8. Overlays for baseball were absolutely a hindrance after you knew the keypad player positions...just hover your thumb over the 8 key (pitcher) and wait for that swing. It was no fun to play a newbie in baseball because they always had to look down during the action. Not a chance! The Utopia keypad is firmly etched into my brain - no need for an overlay. Sea Battle , Space Battle, and Sub Hunt I used to know well enough to play without but need a little help these days. I've always needed the Space Spartans overlay. Oh, and I played Tarmin so much I could find my way around the controls blindfolded, drugged, and missing two fingers. Did anyone use the 'glance left' and 'glance right' buttons? I thought they were pretty useless, and slowed down movement. I liked to fully go around a corner and use the zero key (retreat) if there was a nasty monster there rather than spend time to glance ahead of time.
  9. Very cool! I wonder if what I suggested is what is planned for Armor Battle control, i.e. press disc to move tank, rotate disc to aim turret? It sounds like it would work, buy may be clunky in practice. I'm sure considering all of the control options at your disposal (touch screen, side buttons, motion, pressure sensitivity, rotation, 64 directions, etc.) you and your team have experimented quite a bit.
  10. About the control in Night Stalker (pardon if this has already been addressed) - I see rays of color extending from the players in directions. Can I assume this is how players aim (spinning the disc) while pressing the disc is movement?
  11. Tommy, if you haven't seen Uberleben you might take a look. 1-7 player simultaneous game where you simply move your falling skydiver around the screen avoiding obstacles in a canyon, mine shaft, snow cavern, etc. The last person falling still has to try to make it though to the landing zone. The blood could easily be removed This is great fun, even crowding around a single keyboard. Rooting for/trash talking the last guy while he tries to finish without distraction is half of the charm.
  12. You are the only one to mention B-17 in this thread (that I saw, anyway). This is one game I want fixed! The first mission was rather fun, then it got crazy with the AA guns replacing targets, and it was near impossible to hit more than one long distance target and have enough bombs/fuel to make it worth the trek. Plus, the long flight to and from England was too long and uneventful. Think of the multiplayer possibilities - your teammates are your gunners, and opponents enemy fighters or even AA gun turrets shooting up at you as you fly overhead, each with their own dedicated screen info. As an aside, I could totally see Bomb Squad being a multiplayer race against the clock game, much like some real-time board games. There's a countdown timer, lots of orders being shouted, codes to be deciphered, and lots of chaos/confusion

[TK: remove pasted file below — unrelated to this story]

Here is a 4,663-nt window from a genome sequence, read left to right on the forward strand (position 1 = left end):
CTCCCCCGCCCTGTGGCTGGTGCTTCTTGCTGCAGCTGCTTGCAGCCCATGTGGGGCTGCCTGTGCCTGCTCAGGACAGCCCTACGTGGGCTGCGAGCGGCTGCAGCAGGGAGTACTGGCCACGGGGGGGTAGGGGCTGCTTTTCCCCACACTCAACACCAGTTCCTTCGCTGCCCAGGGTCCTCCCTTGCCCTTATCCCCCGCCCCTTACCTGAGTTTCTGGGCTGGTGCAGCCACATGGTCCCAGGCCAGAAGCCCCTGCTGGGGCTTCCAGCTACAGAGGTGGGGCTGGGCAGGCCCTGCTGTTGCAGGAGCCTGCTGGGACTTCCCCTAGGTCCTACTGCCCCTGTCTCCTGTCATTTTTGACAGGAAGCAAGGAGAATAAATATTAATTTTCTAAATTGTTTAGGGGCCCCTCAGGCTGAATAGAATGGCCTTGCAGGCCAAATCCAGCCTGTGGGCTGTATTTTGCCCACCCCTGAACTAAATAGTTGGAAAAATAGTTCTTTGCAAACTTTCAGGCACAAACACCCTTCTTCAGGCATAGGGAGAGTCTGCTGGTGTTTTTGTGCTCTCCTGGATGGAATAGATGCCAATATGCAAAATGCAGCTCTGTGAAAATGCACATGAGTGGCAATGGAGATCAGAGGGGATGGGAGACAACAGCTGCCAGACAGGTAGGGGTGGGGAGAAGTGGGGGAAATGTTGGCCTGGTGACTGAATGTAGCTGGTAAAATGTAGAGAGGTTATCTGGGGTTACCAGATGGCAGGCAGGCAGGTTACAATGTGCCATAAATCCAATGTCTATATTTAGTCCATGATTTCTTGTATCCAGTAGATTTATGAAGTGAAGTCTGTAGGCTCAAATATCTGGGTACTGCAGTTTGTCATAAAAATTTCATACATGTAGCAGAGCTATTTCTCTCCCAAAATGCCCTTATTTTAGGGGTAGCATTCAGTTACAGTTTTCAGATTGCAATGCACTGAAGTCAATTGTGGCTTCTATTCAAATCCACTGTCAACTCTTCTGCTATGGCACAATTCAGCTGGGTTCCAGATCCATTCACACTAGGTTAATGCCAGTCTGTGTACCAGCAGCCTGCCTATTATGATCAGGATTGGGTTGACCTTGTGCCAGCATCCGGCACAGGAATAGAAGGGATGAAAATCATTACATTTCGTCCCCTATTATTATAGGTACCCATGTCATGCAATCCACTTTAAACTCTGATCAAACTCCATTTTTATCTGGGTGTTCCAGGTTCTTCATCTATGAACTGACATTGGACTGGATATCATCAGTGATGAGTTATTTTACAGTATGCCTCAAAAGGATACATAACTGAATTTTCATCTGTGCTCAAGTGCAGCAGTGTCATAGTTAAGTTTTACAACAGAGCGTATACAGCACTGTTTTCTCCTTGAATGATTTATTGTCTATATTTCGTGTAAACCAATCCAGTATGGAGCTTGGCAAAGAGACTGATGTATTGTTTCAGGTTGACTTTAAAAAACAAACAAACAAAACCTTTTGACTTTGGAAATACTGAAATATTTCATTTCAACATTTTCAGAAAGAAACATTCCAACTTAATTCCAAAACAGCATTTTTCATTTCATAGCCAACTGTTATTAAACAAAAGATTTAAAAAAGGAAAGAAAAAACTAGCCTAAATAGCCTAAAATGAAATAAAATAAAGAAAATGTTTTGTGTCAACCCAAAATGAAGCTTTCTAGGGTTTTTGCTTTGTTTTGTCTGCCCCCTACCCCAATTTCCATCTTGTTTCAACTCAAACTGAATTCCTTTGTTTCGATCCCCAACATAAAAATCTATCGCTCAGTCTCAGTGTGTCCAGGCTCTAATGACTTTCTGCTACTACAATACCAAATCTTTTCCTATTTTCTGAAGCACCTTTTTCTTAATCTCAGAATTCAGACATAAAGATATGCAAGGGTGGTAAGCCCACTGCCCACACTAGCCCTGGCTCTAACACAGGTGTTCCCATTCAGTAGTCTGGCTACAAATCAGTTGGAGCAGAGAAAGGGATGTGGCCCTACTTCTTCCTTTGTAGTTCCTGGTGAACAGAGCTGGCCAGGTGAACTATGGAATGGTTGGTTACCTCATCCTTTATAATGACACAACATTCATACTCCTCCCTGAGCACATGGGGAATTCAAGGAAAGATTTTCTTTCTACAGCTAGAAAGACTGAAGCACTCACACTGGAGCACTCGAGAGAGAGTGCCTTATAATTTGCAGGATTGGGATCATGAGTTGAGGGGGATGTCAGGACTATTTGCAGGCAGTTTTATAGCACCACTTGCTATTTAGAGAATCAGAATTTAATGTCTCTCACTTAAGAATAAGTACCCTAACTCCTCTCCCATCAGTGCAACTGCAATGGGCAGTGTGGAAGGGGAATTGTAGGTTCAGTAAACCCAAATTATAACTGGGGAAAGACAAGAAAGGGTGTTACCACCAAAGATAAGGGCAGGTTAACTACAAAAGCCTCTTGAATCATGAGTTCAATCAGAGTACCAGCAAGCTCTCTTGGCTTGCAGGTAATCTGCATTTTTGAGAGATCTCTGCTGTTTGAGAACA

13. That is THE COOLEST. Please tell me the fishing sound effects in Utopia are employed as well.
  14. I think familiarity has everything to do with the original controllers getting a bad rap for so long. With a few minor gripes, I really like the feel of them. Most people when picking one up for the first time don't intuitively know how to wield it. We Intellivision owners quickly figured out what worked. The side buttons indeed were too small and not as responsive as they should have been. I think the Flashback Intellivision controllers are better in this regard. Most of us that are seasoned Tarmin/Baseball/Sea Battle players can instinctively and without looking down have the absolute tightest control. That's one thing that worries me about the touchscreen - I like the tactile feel of the keypad 'bubbles' on the original. After really knowing the game, overlays were more of a hindrance. But, the possibilities of hidden information and board game type mechanics that are opened up with a touchscreen hopefully will far outweigh this concern! None of this applies to the Intellivision II controllers. Ugh, was that a step back.